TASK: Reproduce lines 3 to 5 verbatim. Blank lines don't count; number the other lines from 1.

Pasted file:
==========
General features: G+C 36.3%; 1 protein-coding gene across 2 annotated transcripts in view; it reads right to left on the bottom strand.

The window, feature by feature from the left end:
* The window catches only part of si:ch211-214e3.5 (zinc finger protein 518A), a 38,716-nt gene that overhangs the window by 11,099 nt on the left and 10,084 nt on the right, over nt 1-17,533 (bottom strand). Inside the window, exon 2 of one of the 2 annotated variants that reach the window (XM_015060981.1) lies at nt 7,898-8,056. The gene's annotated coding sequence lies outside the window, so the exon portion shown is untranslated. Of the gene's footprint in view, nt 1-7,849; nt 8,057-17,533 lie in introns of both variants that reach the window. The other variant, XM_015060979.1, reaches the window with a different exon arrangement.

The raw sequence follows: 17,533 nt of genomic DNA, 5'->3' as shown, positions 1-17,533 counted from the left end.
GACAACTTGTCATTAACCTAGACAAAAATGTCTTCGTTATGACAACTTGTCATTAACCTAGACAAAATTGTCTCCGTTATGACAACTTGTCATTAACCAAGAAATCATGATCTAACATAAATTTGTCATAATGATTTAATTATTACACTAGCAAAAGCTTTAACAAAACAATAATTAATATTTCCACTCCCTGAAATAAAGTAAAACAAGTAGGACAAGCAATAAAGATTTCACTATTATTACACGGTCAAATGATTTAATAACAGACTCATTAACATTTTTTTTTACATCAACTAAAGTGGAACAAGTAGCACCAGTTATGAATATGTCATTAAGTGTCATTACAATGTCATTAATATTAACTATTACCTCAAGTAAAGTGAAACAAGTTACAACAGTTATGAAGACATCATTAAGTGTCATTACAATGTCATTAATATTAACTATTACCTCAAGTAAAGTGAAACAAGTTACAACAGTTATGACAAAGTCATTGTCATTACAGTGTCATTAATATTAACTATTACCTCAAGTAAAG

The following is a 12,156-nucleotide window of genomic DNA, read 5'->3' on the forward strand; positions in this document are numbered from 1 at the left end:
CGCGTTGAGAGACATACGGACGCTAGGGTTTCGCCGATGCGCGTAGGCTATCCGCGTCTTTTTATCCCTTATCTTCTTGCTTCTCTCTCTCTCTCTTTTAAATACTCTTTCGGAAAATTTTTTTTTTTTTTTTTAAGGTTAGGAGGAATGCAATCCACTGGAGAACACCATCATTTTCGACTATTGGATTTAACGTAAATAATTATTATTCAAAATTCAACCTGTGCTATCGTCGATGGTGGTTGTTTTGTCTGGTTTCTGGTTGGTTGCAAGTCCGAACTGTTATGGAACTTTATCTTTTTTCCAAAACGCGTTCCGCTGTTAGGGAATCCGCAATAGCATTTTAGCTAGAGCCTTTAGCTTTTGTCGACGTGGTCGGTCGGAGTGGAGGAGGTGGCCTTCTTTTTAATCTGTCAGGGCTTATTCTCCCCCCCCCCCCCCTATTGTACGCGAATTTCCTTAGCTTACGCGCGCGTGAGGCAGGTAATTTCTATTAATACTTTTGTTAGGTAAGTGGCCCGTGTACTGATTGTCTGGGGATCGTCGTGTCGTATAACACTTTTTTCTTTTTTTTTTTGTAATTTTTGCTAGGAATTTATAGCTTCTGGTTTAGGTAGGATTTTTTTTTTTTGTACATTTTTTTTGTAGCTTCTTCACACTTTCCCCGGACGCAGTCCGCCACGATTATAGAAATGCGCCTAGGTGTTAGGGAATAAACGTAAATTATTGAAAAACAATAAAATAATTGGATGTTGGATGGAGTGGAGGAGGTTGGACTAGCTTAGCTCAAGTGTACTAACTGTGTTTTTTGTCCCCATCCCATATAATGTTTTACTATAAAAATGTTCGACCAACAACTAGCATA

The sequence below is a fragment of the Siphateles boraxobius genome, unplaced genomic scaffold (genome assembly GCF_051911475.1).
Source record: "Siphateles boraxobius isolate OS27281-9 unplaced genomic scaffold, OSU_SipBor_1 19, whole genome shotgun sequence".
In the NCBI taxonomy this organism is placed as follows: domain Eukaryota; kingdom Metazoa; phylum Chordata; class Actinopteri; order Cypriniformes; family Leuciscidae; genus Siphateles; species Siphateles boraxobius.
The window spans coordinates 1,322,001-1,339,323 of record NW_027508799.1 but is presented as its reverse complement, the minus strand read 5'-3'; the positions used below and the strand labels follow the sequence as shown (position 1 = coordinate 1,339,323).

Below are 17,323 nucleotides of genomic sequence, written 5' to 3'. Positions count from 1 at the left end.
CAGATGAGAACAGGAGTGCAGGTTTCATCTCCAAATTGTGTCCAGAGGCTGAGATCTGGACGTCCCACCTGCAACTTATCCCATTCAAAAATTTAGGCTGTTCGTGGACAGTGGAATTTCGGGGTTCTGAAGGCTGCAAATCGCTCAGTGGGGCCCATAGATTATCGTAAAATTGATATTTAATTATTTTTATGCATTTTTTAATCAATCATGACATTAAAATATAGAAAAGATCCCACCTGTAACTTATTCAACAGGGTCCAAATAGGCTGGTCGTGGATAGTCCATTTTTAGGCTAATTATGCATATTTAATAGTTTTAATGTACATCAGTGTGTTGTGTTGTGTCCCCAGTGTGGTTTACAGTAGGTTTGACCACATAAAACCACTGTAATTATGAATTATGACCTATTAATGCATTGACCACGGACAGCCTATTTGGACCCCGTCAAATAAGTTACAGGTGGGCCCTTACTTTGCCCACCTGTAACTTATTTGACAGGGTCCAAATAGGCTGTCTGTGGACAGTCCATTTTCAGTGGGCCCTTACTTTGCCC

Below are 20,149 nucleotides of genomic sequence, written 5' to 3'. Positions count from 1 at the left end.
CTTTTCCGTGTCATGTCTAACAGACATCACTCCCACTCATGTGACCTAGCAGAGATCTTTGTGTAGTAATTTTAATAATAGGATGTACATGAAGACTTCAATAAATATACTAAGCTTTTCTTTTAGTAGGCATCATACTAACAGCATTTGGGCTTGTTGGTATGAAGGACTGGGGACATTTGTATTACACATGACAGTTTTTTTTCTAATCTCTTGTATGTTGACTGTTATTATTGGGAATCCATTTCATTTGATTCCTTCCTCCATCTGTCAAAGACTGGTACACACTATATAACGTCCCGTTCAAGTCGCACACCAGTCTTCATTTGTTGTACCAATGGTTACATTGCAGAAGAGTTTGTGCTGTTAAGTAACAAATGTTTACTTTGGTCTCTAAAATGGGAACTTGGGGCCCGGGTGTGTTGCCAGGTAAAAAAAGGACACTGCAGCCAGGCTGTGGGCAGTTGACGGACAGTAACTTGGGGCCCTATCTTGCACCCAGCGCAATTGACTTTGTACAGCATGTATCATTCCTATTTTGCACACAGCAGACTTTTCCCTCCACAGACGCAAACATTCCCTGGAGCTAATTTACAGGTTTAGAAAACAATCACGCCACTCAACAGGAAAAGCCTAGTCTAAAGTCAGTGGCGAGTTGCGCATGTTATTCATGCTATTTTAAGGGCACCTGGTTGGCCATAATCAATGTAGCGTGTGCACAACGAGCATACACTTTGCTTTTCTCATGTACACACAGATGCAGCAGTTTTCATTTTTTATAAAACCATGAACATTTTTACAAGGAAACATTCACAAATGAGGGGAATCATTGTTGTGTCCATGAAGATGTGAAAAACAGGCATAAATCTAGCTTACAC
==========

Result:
* The window catches only part of si:ch211-214e3.5 (zinc finger protein 518A), a 38,716-nt gene that overhangs the window by 11,099 nt on the left and 10,084 nt on the right, over nt 1-17,533 (bottom strand). Inside the window, exon 2 of one of the 2 annotated variants that reach the window (XM_015060981.1) lies at nt 7,898-8,056. The gene's annotated coding sequence lies outside the window, so the exon portion shown is untranslated. Of the gene's footprint in view, nt 1-7,849; nt 8,057-17,533 lie in introns of both variants that reach the window. The other variant, XM_015060979.1, reaches the window with a different exon arrangement.

The raw sequence follows: 17,533 nt of genomic DNA, 5'->3' as shown, positions 1-17,533 counted from the left end.
GACAACTTGTCATTAACCTAGACAAAAATGTCTTCGTTATGACAACTTGTCATTAACCTAGACAAAATTGTCTCCGTTATGACAACTTGTCATTAACCAAGAAATCATGATCTAACATAAATTTGTCATAATGATTTAATTATTACACTAGCAAAAGCTTTAACAAAACAATAATTAATATTTCCACTCCCTGAAATAAAGTAAAACAAGTAGGACAAGCAATAAAGATTTCACTATTATTACACGGTCAAATGATTTAATAACAGACTCATTAACATTTTTTTTTACATCAACTAAAGTGGAACAAGTAGCACCAGTTATGAATATGTCATTAAGTGTCATTACAATGTCATTAATATTAACTATTACCTCAAGTAAAGTGAAACAAGTTACAACAGTTATGAAGACATCATTAAGTGTCATTACAATGTCATTAATATTAACTATTACCTCAAGTAAAGTGAAACAAGTTACAACAGTTATGACAAAGTCATTGTCATTACAGTGTCATTAATATTAACTATTACCTCAAGTAAAG